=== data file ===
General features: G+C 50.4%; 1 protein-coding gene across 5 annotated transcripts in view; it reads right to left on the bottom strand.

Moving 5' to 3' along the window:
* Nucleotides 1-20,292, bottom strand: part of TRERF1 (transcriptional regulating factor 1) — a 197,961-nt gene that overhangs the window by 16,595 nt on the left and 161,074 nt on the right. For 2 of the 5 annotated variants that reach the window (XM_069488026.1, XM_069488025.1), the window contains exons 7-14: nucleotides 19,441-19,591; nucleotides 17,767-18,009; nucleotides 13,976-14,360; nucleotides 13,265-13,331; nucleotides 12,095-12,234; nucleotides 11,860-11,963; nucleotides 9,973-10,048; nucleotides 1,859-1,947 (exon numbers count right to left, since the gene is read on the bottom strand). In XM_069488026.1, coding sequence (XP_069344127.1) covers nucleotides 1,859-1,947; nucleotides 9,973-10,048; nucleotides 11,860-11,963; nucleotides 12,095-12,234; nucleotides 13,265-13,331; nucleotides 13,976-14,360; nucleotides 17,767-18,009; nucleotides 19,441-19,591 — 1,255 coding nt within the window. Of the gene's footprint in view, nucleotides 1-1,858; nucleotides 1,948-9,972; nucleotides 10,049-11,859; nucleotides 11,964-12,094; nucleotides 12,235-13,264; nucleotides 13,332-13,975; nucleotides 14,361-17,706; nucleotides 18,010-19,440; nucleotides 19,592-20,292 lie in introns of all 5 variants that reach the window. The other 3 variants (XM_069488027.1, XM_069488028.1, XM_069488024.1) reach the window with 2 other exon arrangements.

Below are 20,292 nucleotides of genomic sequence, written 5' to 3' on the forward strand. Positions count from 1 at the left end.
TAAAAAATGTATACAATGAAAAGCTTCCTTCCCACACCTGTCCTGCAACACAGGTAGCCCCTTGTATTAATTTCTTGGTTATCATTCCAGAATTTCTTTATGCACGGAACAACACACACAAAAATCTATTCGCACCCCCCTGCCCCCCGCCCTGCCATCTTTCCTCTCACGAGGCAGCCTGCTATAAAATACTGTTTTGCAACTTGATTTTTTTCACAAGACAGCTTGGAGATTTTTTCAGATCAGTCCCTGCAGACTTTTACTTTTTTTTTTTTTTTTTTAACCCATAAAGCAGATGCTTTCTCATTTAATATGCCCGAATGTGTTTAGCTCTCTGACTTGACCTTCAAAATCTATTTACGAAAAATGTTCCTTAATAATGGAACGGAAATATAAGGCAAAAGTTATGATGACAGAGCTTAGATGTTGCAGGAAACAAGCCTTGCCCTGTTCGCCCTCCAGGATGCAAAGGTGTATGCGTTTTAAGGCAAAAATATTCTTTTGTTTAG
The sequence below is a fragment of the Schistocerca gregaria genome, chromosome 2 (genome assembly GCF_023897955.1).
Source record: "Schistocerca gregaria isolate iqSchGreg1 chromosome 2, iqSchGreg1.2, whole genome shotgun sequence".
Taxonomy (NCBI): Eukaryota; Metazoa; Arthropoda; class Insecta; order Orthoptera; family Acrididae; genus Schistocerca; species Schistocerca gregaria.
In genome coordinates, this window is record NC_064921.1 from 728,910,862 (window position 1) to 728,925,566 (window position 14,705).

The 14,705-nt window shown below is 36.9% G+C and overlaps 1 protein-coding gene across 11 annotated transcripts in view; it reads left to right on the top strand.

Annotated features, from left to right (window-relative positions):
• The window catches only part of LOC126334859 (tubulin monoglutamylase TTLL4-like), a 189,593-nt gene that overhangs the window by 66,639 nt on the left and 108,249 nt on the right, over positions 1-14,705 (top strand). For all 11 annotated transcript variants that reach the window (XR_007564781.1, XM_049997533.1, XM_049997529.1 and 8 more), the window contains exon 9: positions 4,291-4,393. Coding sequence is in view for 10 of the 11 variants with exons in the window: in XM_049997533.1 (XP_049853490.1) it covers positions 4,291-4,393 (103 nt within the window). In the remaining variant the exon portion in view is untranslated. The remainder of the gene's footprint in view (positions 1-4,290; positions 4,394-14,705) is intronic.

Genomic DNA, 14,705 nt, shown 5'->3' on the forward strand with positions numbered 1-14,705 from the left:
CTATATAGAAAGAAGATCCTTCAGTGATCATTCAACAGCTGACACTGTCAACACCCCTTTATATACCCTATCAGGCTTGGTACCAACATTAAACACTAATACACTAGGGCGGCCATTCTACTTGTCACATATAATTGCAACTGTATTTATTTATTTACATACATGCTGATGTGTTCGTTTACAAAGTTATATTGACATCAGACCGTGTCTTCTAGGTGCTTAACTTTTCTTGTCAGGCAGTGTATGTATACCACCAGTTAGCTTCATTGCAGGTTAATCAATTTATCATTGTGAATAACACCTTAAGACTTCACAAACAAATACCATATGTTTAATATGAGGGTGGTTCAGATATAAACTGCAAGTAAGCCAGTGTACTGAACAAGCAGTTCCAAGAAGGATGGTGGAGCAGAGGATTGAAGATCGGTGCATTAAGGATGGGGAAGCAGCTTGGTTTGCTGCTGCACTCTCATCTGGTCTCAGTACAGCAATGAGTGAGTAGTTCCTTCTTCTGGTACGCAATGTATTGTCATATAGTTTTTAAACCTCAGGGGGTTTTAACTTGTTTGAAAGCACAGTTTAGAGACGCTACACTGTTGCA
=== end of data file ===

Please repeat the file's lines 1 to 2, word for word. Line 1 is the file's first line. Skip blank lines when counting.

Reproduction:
General features: G+C 50.4%; 1 protein-coding gene across 5 annotated transcripts in view; it reads right to left on the bottom strand.

Moving 5' to 3' along the window: